an article or random bits on the subject(s) of design, education, thoughts.
Man checking oscilloscope

Coming Back Online

Ebb and flow are part of the designer’s daily work cycle as is the action of starting and stopping—these all seem to be tied to the function of time.

When we enter periods where our time is limited, we generally experience an ebb requiring us to stop, assess priorities and change direction. Conversely, a surplus of time sees those macular refinements easing, work resumes, and we enter a period in which flow occurs and real progress resumes. The more efficiently we can navigate these tidal flows the more meaningfully productive we become.

I’m moving along these tidals currently—patiently floating in the deep waters, assessing my next move, and waiting to start paddling into the current. I’ve just completed two terms teaching web design and project management to 40 new designers. We’ve spent 22 weeks between both classes navigating the weird and wonderful avenues of this profession.

Running a studio and teaching design puts the onus on me to manage things in a way that doesn’t throw me into burnout, an issue I’m known to experience from time-to-time.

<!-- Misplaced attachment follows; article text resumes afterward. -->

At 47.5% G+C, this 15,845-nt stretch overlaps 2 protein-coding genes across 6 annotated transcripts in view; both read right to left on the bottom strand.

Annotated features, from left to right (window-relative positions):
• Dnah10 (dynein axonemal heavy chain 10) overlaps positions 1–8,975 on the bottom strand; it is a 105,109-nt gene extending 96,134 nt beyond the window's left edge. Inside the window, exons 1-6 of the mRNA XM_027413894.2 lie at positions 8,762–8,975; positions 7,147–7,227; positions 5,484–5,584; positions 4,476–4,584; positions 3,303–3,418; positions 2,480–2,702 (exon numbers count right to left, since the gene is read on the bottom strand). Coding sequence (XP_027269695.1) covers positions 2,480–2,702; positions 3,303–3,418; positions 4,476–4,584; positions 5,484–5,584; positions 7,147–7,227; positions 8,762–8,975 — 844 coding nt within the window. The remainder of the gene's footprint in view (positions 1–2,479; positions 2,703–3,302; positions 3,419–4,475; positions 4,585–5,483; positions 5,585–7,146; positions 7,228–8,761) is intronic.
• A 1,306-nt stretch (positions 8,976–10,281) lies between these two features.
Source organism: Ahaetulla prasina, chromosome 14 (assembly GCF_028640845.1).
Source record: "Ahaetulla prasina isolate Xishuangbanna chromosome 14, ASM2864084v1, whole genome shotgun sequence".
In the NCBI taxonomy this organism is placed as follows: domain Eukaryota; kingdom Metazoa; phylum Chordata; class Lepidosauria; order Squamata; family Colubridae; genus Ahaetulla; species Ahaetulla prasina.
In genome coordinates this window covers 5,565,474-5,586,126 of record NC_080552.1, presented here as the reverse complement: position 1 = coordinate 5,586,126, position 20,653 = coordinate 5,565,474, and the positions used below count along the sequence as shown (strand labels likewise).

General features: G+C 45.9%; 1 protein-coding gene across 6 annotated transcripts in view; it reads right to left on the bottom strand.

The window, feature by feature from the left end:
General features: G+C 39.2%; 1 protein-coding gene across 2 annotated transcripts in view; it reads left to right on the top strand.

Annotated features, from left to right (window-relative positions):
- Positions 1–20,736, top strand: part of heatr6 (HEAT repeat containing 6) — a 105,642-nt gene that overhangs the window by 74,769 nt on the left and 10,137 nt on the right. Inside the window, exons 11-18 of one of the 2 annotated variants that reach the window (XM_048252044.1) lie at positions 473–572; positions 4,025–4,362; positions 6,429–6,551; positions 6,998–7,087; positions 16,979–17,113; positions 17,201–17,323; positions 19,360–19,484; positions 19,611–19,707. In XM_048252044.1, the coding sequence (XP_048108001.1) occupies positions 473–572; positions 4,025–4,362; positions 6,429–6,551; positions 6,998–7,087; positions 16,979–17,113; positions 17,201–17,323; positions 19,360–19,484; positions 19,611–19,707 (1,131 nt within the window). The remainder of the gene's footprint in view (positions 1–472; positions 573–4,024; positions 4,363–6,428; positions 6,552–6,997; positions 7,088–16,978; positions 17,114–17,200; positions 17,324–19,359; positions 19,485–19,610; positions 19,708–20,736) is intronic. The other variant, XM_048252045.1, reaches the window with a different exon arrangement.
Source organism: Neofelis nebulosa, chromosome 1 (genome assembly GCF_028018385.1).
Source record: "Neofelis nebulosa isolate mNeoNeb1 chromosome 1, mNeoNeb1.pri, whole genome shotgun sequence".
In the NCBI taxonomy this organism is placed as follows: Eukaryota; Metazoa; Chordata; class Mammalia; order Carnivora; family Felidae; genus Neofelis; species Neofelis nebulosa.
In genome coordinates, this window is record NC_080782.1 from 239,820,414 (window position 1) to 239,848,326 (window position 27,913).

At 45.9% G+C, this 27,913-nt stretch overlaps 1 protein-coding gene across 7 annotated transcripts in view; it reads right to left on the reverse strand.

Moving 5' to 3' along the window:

In my current capacity I’ll be teaching a two semester track each year that covers web design practice and project management. This type of teaching schedule is great as I can plan for and control the periods of ebb and flow—allowing me to seamlessly vacillate between teaching design and running our studio. This, of course, does put the onus on me to manage my time in a way that doesn’t throw me right into burnout mode, but a solid schedule + advance prep and thought about what is upcoming will help to alleviate that.

I thoroughly enjoy this process of spinning up when more time is available and then locking things down when time is at a premium. The process of Coming back online is really about shifting between those two spaces seamlessly. It’s taken me a long time to even start feeling remotely comfortable with this process, but through constant refinement I get better at it all the time.

How do you schedule and plan for your day, week, month, or year? Is it efficient or a disaster in the making? If you’re experiencing the later, then keep at it. Refine, test, and refine some more. Make lists, leverage your calendar, take extensive notes and design the processes that guide you through your work and life as a designer.